Your Secret Weapon: You Know What You’re Talking About

Here’s one of the most familiar narratives in science:

We knew that! We’ve been saying that for years! Why didn’t you know that?

It’s the story of a subculture — a scientific field — so insular that it thinks it’s sufficiently communicated a piece of knowledge to the rest of the world, only to discover (after years, maybe even decades) that the rest of the world didn’t get the message at all.…

Grimpact: My Conversation with Gemma Derrick

Researchers, research funders and research communicators — almost all of them start with the same assumption: The only social impact research can have is positive. (It’s research, after all!) We can scarcely imagine research having negative social impact, much less having to plan against our research having negative social impact.…

Never Waste an Email Crisis

Email is still a critical vehicle of communication — often the critical vehicle of communication — for public experts, especially ones who run organizations. 

That’s why you should subscribe to email guru Dan Oshinsky and his monthly newsletter on email titled “Not a Newsletter”: It’s simply the best intelligence going on email for frequent content publishers. (And…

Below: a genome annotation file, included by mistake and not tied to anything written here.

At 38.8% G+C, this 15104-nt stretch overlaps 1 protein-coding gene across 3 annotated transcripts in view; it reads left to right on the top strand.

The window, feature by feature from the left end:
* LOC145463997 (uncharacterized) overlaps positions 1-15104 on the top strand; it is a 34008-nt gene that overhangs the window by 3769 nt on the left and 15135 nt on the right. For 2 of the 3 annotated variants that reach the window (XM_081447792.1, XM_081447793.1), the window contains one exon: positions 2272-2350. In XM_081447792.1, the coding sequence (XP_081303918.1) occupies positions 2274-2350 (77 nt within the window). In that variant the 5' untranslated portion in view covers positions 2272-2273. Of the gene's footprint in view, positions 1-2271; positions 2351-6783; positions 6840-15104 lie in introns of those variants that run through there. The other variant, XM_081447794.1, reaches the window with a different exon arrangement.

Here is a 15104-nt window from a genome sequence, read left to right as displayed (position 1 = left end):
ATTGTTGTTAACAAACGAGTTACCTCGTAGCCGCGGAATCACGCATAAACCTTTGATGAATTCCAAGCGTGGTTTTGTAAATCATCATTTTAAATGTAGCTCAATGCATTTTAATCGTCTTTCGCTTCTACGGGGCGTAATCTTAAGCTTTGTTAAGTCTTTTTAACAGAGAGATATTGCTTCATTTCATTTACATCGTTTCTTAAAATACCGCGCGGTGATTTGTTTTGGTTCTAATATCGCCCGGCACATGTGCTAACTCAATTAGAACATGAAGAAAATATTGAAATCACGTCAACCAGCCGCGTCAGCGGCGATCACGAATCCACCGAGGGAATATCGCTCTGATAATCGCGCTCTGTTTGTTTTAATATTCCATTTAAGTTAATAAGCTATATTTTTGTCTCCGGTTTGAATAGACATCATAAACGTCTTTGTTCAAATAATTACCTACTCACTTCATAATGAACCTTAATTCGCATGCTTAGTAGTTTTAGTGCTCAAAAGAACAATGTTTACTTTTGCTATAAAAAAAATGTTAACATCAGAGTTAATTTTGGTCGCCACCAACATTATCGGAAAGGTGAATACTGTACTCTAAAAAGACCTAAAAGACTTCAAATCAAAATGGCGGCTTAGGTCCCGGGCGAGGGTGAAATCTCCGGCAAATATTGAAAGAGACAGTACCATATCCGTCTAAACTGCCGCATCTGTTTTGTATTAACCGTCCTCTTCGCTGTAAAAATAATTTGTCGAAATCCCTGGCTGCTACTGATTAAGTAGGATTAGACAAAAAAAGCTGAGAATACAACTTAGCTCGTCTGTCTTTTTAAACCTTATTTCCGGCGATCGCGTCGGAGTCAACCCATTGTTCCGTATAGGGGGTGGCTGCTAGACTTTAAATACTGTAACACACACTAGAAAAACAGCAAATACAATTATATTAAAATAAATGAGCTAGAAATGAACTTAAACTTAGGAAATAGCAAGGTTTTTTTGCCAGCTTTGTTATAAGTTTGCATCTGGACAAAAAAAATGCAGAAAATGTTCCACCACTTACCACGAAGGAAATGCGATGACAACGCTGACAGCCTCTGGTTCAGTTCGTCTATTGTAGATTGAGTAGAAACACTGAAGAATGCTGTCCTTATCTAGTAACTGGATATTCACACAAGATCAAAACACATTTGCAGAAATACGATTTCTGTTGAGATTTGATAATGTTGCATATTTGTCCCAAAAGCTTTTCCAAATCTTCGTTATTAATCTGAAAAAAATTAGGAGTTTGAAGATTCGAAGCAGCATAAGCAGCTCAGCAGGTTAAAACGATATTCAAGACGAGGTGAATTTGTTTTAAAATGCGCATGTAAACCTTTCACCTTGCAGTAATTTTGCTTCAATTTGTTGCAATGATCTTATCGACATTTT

Podcasting & Every Grain of Sand

Producing a podcast consists of 1,001 tiny steps and decisions — none of which have anything to do with your choice of microphone.

Here’s a list of some of the most important categories of podcast production tasks, which you might want to clip and save to look at every time you think about starting a podcast:

  • Booking guests.

The Lie Factor vs. the Baseline Principle

What’s your argument? For researchers, the answer to the question often comes down to: What do the data say?

That question, however, implies that researchers just spit out the answer. No: You decide the answer, in three critical ways:

  1. We speak for the data, which means we invariably frame the data (and have to take responsibility for that framing).